FCC weighs alerts for mounting cellphone charges
One thing my readers truly dislike is surprises in their cellphone bill. The Federal Communications Commission hears those complaints as well and is exploring a way to warn wireless users when they are on their way to higher charges.
The FCC said Tuesday it will look at methods such as text message alerts used in Europe to warn customers when they incur roaming or data charges that aren’t part of their normal plan.
“We’ve gotten hundreds of complains about bill shock,” said Joel Gurin, the FCC’s newly appointed chief of the bureau on consumer and governmental affairs. “But this is an avoidable problem. Avoiding bill shock is good for consumers and ultimately good business for wireless carriers as well.”
Gurin said the proposed idea, which is in a public notice, was the first to come out of his task force to address consumer issues. His bureau is also looking at early termination fees, which he described as "murky" territory, because the charges aren't always clear to consumers and in some cases those charges have increased in recent months.
Those penalities, imposed by cell phone operators, can keep users in contracts with carriers even if they move to an area where service from that carrier isn't available. Carriers such as Verizon Wireles, AT&T, Sprint Nextel and T-Mobile have argued that their early cancellation fees are necessary to recover the costs of offering discounted, or subsidized, handsets. Gurin said his group is also looking at similar penalites for users who cancel bundled cable packages.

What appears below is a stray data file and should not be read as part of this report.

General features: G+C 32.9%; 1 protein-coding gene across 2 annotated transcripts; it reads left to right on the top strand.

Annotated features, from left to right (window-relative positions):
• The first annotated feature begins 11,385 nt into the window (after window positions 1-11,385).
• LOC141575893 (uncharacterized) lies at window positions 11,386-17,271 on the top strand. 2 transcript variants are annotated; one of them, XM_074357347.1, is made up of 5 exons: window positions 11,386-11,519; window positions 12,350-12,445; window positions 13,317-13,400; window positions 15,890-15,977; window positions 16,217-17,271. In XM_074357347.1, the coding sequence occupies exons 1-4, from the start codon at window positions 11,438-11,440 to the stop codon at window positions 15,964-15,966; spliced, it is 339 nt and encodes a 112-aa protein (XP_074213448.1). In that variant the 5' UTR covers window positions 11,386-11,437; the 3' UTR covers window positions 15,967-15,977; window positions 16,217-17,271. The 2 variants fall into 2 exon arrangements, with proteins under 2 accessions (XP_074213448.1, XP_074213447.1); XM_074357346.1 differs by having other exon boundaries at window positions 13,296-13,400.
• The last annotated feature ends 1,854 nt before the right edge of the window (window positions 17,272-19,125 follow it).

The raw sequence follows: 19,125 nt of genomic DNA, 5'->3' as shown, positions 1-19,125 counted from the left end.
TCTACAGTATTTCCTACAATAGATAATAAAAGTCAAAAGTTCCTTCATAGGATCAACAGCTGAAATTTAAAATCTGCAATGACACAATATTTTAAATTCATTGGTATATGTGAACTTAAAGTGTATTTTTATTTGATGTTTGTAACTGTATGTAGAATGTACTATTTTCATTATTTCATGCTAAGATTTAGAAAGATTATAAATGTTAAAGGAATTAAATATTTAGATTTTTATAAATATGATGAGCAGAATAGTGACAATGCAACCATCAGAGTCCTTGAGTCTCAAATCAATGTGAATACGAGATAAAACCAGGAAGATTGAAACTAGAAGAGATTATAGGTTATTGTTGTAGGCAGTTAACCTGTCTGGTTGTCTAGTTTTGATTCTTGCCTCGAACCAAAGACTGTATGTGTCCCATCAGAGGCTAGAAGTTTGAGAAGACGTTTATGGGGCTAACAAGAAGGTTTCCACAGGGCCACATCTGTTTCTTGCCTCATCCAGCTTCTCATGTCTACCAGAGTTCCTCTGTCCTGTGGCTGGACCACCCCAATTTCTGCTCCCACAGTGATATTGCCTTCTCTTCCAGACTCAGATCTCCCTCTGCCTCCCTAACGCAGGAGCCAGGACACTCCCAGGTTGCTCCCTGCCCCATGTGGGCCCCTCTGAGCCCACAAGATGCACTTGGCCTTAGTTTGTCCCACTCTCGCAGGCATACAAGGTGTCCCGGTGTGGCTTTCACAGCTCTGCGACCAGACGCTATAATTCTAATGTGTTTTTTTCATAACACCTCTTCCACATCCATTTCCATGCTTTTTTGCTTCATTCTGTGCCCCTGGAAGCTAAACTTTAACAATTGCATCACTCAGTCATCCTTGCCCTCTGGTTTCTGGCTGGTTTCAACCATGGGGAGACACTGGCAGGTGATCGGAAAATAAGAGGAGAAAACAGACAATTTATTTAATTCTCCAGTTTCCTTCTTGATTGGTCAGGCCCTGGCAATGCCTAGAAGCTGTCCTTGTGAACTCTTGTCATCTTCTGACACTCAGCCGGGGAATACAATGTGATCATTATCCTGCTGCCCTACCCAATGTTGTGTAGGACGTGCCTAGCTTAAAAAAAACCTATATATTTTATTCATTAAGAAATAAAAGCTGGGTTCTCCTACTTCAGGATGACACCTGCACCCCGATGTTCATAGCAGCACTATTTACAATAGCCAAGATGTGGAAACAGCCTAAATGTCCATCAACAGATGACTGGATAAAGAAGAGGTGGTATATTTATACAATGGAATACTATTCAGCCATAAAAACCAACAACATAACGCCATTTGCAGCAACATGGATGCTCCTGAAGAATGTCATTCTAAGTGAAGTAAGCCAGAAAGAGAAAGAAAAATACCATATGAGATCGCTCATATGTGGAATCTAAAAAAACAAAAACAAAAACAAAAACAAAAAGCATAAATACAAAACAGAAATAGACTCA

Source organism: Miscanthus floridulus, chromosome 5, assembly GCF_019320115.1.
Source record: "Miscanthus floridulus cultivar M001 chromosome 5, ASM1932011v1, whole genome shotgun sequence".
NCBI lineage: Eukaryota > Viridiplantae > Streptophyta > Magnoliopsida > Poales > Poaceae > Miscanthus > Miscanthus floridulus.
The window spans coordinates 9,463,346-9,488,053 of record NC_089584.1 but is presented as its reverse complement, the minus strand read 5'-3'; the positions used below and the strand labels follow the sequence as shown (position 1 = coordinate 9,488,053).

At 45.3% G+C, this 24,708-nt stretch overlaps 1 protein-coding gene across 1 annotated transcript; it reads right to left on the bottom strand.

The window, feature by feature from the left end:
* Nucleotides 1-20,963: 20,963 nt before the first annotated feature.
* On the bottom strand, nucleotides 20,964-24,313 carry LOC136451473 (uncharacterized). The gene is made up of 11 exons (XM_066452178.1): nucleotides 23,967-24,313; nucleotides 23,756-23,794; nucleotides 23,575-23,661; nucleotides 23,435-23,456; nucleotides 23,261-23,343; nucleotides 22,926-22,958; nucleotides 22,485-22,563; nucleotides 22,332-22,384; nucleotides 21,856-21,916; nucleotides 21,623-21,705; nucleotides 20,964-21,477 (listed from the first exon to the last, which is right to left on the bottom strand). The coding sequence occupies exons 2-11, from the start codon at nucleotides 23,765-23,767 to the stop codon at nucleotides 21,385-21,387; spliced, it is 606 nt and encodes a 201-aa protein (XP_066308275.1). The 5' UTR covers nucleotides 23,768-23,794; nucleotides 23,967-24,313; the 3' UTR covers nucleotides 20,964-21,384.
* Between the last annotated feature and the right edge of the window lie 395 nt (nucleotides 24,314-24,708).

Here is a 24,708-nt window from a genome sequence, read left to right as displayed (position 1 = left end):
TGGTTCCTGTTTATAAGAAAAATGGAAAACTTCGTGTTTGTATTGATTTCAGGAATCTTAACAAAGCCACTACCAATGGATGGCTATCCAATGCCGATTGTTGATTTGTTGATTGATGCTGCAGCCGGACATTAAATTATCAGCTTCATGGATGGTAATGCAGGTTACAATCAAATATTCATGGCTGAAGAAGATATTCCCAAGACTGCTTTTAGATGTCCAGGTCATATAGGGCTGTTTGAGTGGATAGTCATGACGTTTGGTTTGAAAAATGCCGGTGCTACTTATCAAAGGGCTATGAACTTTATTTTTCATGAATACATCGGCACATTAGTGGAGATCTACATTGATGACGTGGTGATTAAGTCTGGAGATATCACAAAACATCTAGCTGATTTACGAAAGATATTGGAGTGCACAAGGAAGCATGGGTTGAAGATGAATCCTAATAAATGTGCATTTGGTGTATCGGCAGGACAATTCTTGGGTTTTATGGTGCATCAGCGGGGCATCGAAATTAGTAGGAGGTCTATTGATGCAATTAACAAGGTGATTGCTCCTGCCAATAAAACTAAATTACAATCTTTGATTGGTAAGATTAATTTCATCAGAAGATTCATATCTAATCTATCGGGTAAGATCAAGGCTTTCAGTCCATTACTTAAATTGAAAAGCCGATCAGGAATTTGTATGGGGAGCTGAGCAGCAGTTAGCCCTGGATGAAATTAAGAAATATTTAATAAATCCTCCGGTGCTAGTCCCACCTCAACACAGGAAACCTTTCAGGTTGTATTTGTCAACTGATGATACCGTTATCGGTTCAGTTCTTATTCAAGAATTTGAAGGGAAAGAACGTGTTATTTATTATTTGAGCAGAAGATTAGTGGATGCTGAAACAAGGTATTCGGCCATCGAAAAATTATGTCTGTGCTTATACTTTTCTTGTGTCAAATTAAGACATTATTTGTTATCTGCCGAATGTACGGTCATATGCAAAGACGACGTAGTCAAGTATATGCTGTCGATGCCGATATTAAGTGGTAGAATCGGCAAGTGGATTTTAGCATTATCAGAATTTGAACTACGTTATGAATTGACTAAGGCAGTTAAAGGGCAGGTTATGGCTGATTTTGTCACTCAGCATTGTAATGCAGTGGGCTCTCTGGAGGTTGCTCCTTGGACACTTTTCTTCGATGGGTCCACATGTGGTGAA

In the European Union, carriers are required by law to send text messages to consumers who are getting close to a set limit for data roaming. For users in the U.S., the costs of roaming outside the network of their carrier of choice or using their phone outside the country can add up to shocking charges on the monthly bill.
Wireless trade group, CTIA, said in a statement that their members can track their minutes and data usage by typing in key words like *min and #data into their phones. They can also call about their plans.
“We look forward to educating the Commission on all of the carriers’ activities and offerings so that customers can stay informed," said CTIA president Steve Largent in a statement. "Even though the ‘hundreds of complaints’ that the public notice references is less than four ten-thousandths of a percentage of the industry's total subscribers, the industry strives to serve and provide all of our 285 million customers with the necessary tools to have a positive experience."
The announcement today is just a first step. The public will have a chance to weigh in on the idea and then a FCC could proceed with a proposed rule that would go up for vote at the five-member agency.
May 11, 2010; 10:46 AM ET
Categories: Consumers , FCC
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